The design of this 4,400 square foot animal hospital is organized to maintain separation between cats and dogs. Exam rooms coincide with this split, while common support spaces such as pharmacy, lab, and treatment areas occur in between, serving both cats and dogs. Other features include highly cleanable finishes, seating nooks, retail display and details such as leash hooks distributed around the waiting area. The building’s exterior uses decorative concrete block, stucco, and metal trim to create an image reminiscent of the Prairie School architectural style.
CNH Architects designed a masterplan to renovate this former equestrian clinic to a state-of-the-art boarding and training facility. Phases of the work included remodeling and addition of stalls, upgrades to the restroom and rider lounge, and improvements to the equestrian circulation core. The design features clean, bright spaces and pays special attention to client, staff, and equine safety.
The new Black Bear Exhibit along the zoo’s Minnesota Trail was designed to house three young black bears. The project includes a holding building, visitor viewing areas and an exhibit space that contains rock formations, indigenous vegetation, and water elements based on a bear’s natural habitat.
The exhibit consists of a rock bear cave with small public viewing window, outdoor exhibit with pond, view gallery with large window looking into the outdoor exhibit, and enclosed bear dens with zoo staff access. Steep grade on the existing site required the building step down towards the lake with retaining walls to allow service access. The areas viewable by the public are designed to give the look of the Minnesota north woods with rock work and landscaping.
The holding building provides a secure, low maintenance area for staff to care for the bears. Controlled circulation of the animals allow zoo keepers the ability to separate bears when required and capture individuals when necessary. Durable materials are used to withstand the wear and tear of housing large animals. Special and multiple animal caging systems are used to ensure the security of staff and the public. Areas for cleaning, food distribution, and other animal care features are provided within this building.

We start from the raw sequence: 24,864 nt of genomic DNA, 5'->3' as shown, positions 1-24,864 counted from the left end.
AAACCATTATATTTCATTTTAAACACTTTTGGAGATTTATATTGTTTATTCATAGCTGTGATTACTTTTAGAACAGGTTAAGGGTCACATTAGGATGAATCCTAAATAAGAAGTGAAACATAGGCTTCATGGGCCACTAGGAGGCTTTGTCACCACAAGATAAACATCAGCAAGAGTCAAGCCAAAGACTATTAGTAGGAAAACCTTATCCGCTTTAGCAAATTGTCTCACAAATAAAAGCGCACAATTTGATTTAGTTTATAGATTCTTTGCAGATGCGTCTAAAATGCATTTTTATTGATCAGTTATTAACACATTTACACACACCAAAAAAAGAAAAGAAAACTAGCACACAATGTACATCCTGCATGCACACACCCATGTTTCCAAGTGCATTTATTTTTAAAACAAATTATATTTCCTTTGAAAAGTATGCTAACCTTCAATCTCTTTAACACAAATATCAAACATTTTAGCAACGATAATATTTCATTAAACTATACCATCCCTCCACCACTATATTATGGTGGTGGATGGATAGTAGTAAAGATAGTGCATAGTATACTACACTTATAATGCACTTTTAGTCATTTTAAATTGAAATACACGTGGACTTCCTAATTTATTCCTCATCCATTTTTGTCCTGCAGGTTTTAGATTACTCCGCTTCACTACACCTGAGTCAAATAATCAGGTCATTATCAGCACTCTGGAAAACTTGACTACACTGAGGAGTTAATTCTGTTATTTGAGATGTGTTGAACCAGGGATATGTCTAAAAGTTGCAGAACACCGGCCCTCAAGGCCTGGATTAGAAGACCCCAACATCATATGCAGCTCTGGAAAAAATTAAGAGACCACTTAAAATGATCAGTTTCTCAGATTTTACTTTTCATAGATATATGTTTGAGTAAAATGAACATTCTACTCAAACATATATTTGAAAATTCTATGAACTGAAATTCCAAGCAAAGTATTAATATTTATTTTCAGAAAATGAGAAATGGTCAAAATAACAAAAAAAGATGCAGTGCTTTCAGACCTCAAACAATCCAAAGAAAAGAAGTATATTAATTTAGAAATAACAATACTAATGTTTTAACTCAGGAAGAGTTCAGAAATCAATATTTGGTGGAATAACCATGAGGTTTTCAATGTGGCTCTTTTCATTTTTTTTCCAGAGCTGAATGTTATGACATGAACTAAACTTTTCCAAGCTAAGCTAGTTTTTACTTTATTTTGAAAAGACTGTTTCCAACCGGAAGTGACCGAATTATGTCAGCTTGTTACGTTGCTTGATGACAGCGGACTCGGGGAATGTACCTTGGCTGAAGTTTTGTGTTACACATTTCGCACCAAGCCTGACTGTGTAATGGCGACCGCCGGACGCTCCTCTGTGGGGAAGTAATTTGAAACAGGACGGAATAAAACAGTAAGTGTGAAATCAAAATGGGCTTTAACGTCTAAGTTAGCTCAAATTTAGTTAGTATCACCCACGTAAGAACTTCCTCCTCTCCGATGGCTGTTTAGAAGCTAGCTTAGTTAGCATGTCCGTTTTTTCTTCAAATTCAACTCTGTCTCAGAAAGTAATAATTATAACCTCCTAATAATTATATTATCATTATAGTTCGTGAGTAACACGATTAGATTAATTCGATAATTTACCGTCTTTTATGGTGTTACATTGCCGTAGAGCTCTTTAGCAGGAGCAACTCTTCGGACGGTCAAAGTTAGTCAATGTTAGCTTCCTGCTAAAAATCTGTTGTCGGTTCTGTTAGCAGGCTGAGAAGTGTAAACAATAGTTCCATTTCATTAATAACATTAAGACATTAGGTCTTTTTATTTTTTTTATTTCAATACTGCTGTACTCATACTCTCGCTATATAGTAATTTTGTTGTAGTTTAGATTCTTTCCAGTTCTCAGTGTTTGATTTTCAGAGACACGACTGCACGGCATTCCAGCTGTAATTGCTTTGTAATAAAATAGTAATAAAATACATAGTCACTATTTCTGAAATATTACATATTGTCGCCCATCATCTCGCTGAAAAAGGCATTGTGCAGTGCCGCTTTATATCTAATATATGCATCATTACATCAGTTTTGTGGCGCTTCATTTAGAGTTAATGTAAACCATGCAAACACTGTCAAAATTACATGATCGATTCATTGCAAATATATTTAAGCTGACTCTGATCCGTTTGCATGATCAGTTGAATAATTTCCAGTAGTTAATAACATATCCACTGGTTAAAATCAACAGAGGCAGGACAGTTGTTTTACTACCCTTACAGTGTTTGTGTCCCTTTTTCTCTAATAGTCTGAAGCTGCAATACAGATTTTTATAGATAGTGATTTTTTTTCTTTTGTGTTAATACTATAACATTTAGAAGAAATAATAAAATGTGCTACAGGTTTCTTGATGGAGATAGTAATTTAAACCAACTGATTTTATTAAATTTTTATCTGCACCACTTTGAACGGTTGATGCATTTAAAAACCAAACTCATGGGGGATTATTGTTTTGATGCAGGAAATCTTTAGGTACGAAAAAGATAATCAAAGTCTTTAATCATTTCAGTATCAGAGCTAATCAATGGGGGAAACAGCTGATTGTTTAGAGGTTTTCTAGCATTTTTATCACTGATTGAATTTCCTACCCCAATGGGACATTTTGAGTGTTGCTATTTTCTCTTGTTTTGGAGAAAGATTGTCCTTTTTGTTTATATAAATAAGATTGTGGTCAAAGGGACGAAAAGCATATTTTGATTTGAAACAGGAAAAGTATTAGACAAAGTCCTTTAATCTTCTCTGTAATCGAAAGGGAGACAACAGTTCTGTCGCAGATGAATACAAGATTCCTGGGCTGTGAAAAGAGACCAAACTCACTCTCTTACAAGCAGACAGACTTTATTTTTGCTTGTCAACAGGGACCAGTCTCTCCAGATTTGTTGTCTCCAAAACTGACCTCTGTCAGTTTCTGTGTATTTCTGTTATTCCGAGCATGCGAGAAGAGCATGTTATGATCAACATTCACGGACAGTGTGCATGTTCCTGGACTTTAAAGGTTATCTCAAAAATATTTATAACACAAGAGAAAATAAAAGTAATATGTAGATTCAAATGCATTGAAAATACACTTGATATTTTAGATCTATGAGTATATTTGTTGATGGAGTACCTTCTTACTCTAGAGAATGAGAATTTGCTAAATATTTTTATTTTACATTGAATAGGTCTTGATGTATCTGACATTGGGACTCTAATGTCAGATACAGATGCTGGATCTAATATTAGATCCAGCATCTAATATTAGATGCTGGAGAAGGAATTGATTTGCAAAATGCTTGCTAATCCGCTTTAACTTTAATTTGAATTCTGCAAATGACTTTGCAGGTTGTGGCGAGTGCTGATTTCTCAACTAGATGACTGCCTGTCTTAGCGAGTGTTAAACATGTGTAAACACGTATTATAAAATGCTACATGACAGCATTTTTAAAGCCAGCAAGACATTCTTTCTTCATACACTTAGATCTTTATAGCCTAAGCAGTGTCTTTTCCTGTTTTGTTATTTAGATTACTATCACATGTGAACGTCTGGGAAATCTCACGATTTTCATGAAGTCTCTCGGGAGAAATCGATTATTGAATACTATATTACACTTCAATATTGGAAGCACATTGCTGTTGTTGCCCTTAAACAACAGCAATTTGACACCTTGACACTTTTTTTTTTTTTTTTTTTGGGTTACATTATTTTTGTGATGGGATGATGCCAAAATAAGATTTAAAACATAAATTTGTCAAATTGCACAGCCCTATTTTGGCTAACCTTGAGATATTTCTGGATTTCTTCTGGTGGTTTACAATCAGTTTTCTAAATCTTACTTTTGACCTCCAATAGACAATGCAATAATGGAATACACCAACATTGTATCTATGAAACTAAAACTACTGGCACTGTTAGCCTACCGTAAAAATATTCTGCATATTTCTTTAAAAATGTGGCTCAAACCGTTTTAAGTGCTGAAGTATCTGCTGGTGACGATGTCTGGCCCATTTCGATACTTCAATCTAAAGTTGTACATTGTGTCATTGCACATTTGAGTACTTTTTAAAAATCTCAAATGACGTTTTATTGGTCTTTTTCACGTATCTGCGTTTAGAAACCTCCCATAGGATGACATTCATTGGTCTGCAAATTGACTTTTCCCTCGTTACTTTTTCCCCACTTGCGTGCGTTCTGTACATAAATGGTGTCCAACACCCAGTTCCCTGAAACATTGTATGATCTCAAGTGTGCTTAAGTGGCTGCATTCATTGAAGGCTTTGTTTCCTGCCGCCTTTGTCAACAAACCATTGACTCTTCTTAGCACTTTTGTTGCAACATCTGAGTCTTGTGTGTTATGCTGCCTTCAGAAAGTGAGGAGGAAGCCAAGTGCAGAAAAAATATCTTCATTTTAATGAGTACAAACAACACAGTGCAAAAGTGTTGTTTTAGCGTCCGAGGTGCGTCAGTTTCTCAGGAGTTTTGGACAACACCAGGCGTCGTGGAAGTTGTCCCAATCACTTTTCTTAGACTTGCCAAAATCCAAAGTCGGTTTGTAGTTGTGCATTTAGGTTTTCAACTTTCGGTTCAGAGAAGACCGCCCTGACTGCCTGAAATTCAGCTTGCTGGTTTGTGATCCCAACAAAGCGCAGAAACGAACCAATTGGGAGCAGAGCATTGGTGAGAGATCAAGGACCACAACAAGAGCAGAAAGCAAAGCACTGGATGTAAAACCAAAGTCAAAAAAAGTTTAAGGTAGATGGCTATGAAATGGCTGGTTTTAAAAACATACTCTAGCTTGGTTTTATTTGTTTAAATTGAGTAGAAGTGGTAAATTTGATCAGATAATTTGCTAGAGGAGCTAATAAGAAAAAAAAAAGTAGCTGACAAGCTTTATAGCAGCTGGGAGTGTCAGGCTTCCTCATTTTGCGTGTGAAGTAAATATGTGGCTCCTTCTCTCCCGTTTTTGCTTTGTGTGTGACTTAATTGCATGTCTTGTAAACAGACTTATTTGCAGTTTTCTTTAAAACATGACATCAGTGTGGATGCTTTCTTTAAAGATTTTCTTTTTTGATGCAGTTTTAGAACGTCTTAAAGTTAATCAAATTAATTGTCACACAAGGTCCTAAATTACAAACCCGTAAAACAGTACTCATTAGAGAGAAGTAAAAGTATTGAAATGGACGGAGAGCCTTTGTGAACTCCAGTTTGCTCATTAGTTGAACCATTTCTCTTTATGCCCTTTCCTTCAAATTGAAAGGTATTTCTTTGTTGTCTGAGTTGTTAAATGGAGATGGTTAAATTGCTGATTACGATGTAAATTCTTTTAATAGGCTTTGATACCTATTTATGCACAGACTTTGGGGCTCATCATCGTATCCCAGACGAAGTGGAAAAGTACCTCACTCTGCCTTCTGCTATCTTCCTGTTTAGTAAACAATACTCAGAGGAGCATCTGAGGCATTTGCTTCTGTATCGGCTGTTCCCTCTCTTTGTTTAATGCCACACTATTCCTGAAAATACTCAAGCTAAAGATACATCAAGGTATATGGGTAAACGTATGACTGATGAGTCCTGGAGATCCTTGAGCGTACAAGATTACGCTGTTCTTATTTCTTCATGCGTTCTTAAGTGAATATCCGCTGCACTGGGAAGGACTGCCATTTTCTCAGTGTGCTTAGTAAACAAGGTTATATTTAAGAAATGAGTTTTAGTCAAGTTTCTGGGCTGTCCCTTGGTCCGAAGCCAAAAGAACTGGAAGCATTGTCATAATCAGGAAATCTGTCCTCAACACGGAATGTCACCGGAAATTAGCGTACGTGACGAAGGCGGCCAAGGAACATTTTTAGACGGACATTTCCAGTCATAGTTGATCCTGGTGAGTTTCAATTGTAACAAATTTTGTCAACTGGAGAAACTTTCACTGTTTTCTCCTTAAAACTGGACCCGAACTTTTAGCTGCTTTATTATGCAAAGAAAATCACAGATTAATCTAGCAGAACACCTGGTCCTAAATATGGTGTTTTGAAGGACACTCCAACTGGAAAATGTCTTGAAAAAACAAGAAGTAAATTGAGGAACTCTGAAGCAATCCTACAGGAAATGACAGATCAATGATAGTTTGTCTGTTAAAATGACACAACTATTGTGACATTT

This project included the programming, research, and design phases for this 29,000 square foot animal care, adoption, and education facility. The lower level of the building includes different kennel styles for dogs, cats, and small animals designed uniquely for adoption, holding, and isolation functions. The main floor consists of education, animal intake, retail, lobby, exam rooms, and surgery suites as well as support spaces such as storage.
The building exterior is designed with a Prairie School influence to provide an inviting, comfortable image while still using durable, low maintenance finishes. The interiors will include colored-hardened concrete flooring and masonry walls at animal locations while softening the detailing for the customer areas. Finally, the project has been developed with sustainable design features throughout.